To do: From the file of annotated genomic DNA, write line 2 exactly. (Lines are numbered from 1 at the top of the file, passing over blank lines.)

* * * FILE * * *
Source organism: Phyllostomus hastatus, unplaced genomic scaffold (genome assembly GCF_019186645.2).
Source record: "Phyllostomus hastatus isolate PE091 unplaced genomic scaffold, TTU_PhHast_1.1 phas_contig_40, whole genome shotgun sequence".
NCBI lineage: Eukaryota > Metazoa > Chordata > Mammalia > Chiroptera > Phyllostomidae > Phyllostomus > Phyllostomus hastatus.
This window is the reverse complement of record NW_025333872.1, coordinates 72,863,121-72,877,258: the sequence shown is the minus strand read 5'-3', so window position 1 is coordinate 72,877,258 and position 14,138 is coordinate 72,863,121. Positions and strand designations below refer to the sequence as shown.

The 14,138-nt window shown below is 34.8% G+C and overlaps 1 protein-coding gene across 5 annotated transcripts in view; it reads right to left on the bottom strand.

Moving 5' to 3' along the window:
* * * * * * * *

Source record: "Phyllostomus hastatus isolate PE091 unplaced genomic scaffold, TTU_PhHast_1.1 phas_contig_40, whole genome shotgun sequence".